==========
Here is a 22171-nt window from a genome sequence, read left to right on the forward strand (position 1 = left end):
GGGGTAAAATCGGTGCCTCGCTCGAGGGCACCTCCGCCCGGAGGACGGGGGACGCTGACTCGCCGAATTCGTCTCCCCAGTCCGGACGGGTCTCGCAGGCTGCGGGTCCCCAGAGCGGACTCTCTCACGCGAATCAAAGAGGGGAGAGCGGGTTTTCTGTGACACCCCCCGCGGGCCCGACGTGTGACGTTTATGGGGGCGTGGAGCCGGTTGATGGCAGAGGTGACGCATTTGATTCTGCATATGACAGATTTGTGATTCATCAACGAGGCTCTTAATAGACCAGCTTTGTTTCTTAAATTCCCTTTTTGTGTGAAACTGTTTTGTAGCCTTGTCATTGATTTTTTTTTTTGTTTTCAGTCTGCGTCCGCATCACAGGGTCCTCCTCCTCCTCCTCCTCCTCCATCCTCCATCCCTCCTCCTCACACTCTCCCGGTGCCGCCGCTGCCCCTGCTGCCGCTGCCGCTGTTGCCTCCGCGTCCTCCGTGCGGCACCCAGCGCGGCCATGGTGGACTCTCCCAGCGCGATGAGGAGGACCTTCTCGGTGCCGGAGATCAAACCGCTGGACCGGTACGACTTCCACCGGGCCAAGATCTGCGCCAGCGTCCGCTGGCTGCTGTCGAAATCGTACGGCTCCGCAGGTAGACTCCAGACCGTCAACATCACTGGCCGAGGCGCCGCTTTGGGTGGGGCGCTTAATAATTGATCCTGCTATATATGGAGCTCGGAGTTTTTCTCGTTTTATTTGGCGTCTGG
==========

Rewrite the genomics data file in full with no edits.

Here is a 22171-nt window from a genome sequence, read left to right on the forward strand (position 1 = left end):
GGGGTAAAATCGGTGCCTCGCTCGAGGGCACCTCCGCCCGGAGGACGGGGGACGCTGACTCGCCGAATTCGTCTCCCCAGTCCGGACGGGTCTCGCAGGCTGCGGGTCCCCAGAGCGGACTCTCTCACGCGAATCAAAGAGGGGAGAGCGGGTTTTCTGTGACACCCCCCGCGGGCCCGACGTGTGACGTTTATGGGGGCGTGGAGCCGGTTGATGGCAGAGGTGACGCATTTGATTCTGCATATGACAGATTTGTGATTCATCAACGAGGCTCTTAATAGACCAGCTTTGTTTCTTAAATTCCCTTTTTGTGTGAAACTGTTTTGTAGCCTTGTCATTGATTTTTTTTTTTGTTTTCAGTCTGCGTCCGCATCACAGGGTCCTCCTCCTCCTCCTCCTCCTCCATCCTCCATCCCTCCTCCTCACACTCTCCCGGTGCCGCCGCTGCCCCTGCTGCCGCTGCCGCTGTTGCCTCCGCGTCCTCCGTGCGGCACCCAGCGCGGCCATGGTGGACTCTCCCAGCGCGATGAGGAGGACCTTCTCGGTGCCGGAGATCAAACCGCTGGACCGGTACGACTTCCACCGGGCCAAGATCTGCGCCAGCGTCCGCTGGCTGCTGTCGAAATCGTACGGCTCCGCAGGTAGACTCCAGACCGTCAACATCACTGGCCGAGGCGCCGCTTTGGGTGGGGCGCTTAATAATTGATCCTGCTATATATGGAGCTCGGAGTTTTTCTCGTTTTATTTGGCGTCTGG